ISOGG accepts the current consensus that R1b1b2 entered Europe from SW Asia during the Neolithic period.

                        In addition, as I pointed out before, large-scale autosomal studies, as opposed to lists of four or five Irish and Welsh celebrities who have dark hair and eyes, show that Northern Europeans, including those from the British Isles, cluster with other Northern Europeans, and Southern Europeans cluster with other Southern Europeans.

                        As much as I hate to repeat myself, as I pointed out, while Iberia and the British Isles both share high frequencies of R1b1b2 of various kinds, the subclade frequencies are quite different. Iberia has a preponderance of SRY2627, P312*, and M153, while in the Isles L21, U106, and U152 prevail.

                        L21 appears to be the most frequent R1b1b2 subclade in the British Isles. It is not unheard of in Iberia, but it is not nearly as frequent there as it is in France, Germany, and the British Isles. L21 haplotypes in Iberia are also younger than those in neighboring France and in Germany, and about the same age as or younger than those in the Isles. So, it does not currently appear that L21 got to the British Isles from Iberia. In fact, it looks like the L21 in both Iberia and the British Isles probably came from France.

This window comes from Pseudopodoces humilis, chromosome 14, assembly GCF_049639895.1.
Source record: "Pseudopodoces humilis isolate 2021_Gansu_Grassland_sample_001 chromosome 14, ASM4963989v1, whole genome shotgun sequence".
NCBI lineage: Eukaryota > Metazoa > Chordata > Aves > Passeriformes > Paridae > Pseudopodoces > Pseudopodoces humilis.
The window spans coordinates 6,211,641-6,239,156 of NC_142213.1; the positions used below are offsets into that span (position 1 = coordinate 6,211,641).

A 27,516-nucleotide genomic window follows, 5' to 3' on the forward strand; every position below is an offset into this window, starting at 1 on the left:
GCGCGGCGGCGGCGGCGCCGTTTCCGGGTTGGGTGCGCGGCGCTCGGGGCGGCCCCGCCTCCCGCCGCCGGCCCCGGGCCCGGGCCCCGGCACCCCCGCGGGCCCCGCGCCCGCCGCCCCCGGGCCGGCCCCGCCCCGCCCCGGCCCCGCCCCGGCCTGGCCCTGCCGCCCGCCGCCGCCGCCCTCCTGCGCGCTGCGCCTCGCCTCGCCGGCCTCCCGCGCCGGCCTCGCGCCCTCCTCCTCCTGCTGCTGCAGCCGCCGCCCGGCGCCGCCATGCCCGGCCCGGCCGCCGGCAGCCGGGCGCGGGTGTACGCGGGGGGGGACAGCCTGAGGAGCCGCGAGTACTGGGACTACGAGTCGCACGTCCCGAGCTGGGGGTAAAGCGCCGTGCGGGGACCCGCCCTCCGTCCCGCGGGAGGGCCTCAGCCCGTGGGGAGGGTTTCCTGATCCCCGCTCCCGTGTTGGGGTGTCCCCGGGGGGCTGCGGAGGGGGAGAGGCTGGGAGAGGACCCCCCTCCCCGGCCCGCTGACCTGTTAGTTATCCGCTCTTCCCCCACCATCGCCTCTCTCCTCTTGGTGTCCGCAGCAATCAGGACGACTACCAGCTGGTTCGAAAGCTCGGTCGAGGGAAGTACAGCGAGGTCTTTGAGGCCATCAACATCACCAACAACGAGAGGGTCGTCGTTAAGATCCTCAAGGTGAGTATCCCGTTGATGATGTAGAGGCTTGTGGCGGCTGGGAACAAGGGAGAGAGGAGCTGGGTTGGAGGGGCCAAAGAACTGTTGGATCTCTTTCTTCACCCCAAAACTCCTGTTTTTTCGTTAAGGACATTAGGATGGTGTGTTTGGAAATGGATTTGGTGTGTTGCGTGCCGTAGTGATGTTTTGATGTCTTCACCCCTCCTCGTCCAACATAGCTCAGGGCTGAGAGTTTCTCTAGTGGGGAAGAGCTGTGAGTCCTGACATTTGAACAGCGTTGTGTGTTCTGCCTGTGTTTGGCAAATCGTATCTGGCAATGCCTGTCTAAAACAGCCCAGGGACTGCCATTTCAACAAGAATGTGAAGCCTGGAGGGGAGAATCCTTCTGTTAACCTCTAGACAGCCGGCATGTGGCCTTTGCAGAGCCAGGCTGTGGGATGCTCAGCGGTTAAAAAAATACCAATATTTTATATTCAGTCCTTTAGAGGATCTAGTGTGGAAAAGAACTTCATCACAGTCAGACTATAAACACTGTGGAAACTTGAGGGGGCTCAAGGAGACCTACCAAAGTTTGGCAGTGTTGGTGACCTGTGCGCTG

Y haplogroup I appears to be old enough in Europe to have been in Iberia during the LGM. But R1b1b2 wasn't even born yet, and its ancestors were in SW Asia at the time.

                        Comment


                        • #87
                          I would like to add that if there is a change in the evidence, I will adjust my opinions accordingly.

                          We are currently recruiting men of Iberian ancestry for the R-L21 Plus Project. We have a number of them in our project who are currently awaiting SNP test results. I personally hope they are all L21+. I celebrate every time we get a new Spanish or Portuguese L21+ member.

                          But I have to be honest and say that the L21 haplotype variance in Iberia right now is just not comparable to that in France, where thus far the oldest L21 haplotypes are found.